Today we started our exploring by visiting the Basilica di San Giovanni in Laterano. This is the catherdal of the diocese of Rome and the Pope’s official church as the head of the diocese of Rome. It was first consectated in 324, and was the Pope’s main place of worship until the late 14th century when the papacy moved to the Vatican. Very large and beautiful inside. Large statues of each of the 12 apostles plus Jesus and John the Baptist and John the Evangelist, as well as other artwork. Took some photos, but not able to do justice to the beauty of the interior. Not as (to me) beautiful as the Sistine chapel, but because of its scale, more gob smacking.
Visisted the cloister as will, which is mainly an exhibition of older relics and pieces removed from the main cathedral during renovations over the last 700 years. Also a very peaceful…
After a thorough viewing of the basilica, we wandered over the street to the Scala Santa. These are reputed to be the steps that Jesus walked up to be sentenced by Pontius Pilate. They were brought to Rome by St Helena in the 4th century, and can be climbed today, but only on your knees. Linda was tempted, but did not as she was not sure that her knee was up to it. Instead, we walked up the side steps to view the Sancta Sanctorium (formerly the Pope’s private chapel), and found a 20 Euro note on the stairs. We obviously made the right decision! We decided to donate our good fortune to a fund for the renovation of the steps and associated chapel.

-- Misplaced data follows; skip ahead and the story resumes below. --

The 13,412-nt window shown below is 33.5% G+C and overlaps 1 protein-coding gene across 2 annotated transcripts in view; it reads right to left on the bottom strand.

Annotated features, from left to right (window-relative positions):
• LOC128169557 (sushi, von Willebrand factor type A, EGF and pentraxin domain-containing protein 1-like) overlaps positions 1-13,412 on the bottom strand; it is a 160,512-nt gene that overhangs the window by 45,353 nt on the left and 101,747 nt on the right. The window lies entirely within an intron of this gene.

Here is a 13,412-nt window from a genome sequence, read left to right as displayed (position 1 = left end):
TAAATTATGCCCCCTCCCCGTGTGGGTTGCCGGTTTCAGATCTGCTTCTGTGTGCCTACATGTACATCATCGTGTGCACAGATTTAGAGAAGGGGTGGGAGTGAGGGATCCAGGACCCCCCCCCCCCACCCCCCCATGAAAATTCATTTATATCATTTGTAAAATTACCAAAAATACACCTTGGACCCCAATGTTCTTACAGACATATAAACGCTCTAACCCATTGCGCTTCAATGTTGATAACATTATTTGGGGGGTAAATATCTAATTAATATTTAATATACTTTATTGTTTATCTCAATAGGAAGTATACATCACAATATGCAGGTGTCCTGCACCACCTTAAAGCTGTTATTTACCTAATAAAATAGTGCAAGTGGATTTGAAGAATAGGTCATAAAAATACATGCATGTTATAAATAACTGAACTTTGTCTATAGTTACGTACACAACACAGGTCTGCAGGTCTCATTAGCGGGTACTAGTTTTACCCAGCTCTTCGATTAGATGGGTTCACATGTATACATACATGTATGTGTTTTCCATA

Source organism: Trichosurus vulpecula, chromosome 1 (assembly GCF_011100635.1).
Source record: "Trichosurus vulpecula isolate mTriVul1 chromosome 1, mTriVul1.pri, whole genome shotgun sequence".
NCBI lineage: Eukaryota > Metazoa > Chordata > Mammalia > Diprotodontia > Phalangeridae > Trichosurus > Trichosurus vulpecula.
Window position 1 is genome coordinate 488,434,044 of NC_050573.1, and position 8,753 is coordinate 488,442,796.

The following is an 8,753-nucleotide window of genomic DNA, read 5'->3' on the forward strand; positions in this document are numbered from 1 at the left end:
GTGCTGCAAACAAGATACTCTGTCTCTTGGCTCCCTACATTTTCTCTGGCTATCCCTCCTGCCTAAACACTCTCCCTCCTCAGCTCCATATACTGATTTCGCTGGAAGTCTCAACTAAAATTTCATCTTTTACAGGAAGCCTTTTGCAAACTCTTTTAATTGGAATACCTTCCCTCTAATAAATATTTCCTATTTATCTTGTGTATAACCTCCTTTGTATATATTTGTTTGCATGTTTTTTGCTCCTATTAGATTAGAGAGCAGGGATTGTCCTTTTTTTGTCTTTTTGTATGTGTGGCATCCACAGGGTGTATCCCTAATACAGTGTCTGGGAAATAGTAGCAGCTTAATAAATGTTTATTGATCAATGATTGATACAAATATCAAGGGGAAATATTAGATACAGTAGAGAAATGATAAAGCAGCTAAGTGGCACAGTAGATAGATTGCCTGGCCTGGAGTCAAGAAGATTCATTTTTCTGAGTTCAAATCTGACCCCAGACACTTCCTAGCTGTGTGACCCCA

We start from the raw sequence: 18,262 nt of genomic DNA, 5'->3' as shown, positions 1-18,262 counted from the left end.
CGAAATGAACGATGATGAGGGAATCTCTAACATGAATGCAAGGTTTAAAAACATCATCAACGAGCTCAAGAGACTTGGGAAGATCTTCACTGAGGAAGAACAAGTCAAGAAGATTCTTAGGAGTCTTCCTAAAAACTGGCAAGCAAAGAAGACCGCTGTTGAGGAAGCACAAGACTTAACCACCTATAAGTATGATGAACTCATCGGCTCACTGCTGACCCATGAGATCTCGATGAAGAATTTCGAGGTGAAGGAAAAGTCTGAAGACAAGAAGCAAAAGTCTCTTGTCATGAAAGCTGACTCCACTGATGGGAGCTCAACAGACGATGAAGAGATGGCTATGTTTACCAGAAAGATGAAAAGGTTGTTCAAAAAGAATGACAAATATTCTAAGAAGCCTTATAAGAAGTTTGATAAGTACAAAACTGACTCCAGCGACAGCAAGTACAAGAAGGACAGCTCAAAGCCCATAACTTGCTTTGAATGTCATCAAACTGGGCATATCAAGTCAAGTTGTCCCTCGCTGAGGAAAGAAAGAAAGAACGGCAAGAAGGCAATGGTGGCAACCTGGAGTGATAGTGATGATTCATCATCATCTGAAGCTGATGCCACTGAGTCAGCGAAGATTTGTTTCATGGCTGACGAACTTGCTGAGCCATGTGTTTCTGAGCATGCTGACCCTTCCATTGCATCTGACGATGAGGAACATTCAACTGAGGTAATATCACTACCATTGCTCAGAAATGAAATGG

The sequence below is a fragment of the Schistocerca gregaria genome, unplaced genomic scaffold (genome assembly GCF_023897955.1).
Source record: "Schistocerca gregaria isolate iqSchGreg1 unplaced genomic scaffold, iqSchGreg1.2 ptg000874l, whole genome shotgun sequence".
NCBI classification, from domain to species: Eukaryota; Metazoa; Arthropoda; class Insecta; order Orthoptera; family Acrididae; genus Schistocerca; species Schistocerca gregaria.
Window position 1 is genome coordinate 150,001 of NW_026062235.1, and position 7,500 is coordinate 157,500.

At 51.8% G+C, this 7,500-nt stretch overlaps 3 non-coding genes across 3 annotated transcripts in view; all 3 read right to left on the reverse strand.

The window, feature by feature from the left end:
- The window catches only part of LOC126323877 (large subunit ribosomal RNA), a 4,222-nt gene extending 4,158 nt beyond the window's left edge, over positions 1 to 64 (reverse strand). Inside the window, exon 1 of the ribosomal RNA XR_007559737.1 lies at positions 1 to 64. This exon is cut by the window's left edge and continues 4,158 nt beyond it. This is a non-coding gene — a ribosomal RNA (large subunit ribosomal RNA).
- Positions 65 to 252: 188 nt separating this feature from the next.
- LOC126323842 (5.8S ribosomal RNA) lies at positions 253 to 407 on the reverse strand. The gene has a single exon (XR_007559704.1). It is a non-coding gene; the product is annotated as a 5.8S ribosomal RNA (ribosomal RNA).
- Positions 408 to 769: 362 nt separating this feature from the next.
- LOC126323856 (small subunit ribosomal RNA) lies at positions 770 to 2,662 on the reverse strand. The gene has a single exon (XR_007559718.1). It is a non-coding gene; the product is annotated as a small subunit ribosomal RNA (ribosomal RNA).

After lunch went to the Basilica di San Celemente. This is a 12th century church, built on a 4th century church (trashed by the Normans in 1084), built on a 2nd century pagan temple and roman house. While the church is another collection of incredible fresco’s and giltwork, the main interest for me is that the basement has been excavated, so that some of the old levels can be explored. The bottom level is 10 m below the current street level, and even the spring that provided water to the Roman house is still running, although it was re-routed in the 1930’s. The old pagan temple of Mithras, with it’s altar showing the god slaying a bull, has been excavated and is visible, as is the alley that separated the house and the temple, and the school as well. An interesting feature was that you can see where each old building was modified to become the foundation for the new – particularly in the original church, the original columns that supported the roof are visible, and you can see where the arches have been filled in to provide more support for the weight of the structure above, and a new roof structure has been built to support the floor of the new basilica. Unfortunately I don’t have photos since the lighting is low, I presume to preserve what remains of the original 4th-11th century frescoes, since it does nothing for helping you get a sure footing in the un-even floor.